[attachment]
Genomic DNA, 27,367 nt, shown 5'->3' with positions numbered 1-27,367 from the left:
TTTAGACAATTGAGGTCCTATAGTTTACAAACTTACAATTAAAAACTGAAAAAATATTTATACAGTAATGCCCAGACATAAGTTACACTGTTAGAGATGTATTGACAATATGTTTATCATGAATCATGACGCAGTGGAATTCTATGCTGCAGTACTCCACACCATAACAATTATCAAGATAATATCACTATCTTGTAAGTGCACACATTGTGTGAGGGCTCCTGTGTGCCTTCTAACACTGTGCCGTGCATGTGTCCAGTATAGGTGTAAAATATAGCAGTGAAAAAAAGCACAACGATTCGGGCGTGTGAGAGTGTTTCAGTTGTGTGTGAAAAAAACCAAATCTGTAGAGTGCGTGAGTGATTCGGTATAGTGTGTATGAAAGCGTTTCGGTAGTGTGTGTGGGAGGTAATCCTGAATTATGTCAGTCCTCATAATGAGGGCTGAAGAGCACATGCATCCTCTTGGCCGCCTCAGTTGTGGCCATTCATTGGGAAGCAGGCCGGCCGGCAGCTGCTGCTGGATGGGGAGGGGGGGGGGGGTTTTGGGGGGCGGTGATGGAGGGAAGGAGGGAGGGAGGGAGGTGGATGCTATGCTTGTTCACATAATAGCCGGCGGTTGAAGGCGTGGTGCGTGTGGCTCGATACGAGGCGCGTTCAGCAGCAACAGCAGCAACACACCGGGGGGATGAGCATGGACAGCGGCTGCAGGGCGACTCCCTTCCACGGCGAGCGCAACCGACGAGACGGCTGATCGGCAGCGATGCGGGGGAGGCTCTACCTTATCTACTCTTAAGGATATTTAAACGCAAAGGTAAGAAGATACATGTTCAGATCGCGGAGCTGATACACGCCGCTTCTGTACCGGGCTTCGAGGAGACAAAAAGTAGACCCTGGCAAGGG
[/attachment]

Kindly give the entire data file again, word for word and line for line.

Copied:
Genomic DNA, 27,367 nt, shown 5'->3' with positions numbered 1-27,367 from the left:
TTTAGACAATTGAGGTCCTATAGTTTACAAACTTACAATTAAAAACTGAAAAAATATTTATACAGTAATGCCCAGACATAAGTTACACTGTTAGAGATGTATTGACAATATGTTTATCATGAATCATGACGCAGTGGAATTCTATGCTGCAGTACTCCACACCATAACAATTATCAAGATAATATCACTATCTTGTAAGTGCACACATTGTGTGAGGGCTCCTGTGTGCCTTCTAACACTGTGCCGTGCATGTGTCCAGTATAGGTGTAAAATATAGCAGTGAAAAAAAGCACAACGATTCGGGCGTGTGAGAGTGTTTCAGTTGTGTGTGAAAAAAACCAAATCTGTAGAGTGCGTGAGTGATTCGGTATAGTGTGTATGAAAGCGTTTCGGTAGTGTGTGTGGGAGGTAATCCTGAATTATGTCAGTCCTCATAATGAGGGCTGAAGAGCACATGCATCCTCTTGGCCGCCTCAGTTGTGGCCATTCATTGGGAAGCAGGCCGGCCGGCAGCTGCTGCTGGATGGGGAGGGGGGGGGGGGTTTTGGGGGGCGGTGATGGAGGGAAGGAGGGAGGGAGGGAGGTGGATGCTATGCTTGTTCACATAATAGCCGGCGGTTGAAGGCGTGGTGCGTGTGGCTCGATACGAGGCGCGTTCAGCAGCAACAGCAGCAACACACCGGGGGGATGAGCATGGACAGCGGCTGCAGGGCGACTCCCTTCCACGGCGAGCGCAACCGACGAGACGGCTGATCGGCAGCGATGCGGGGGAGGCTCTACCTTATCTACTCTTAAGGATATTTAAACGCAAAGGTAAGAAGATACATGTTCAGATCGCGGAGCTGATACACGCCGCTTCTGTACCGGGCTTCGAGGAGACAAAAAGTAGACCCTGGCAAGGG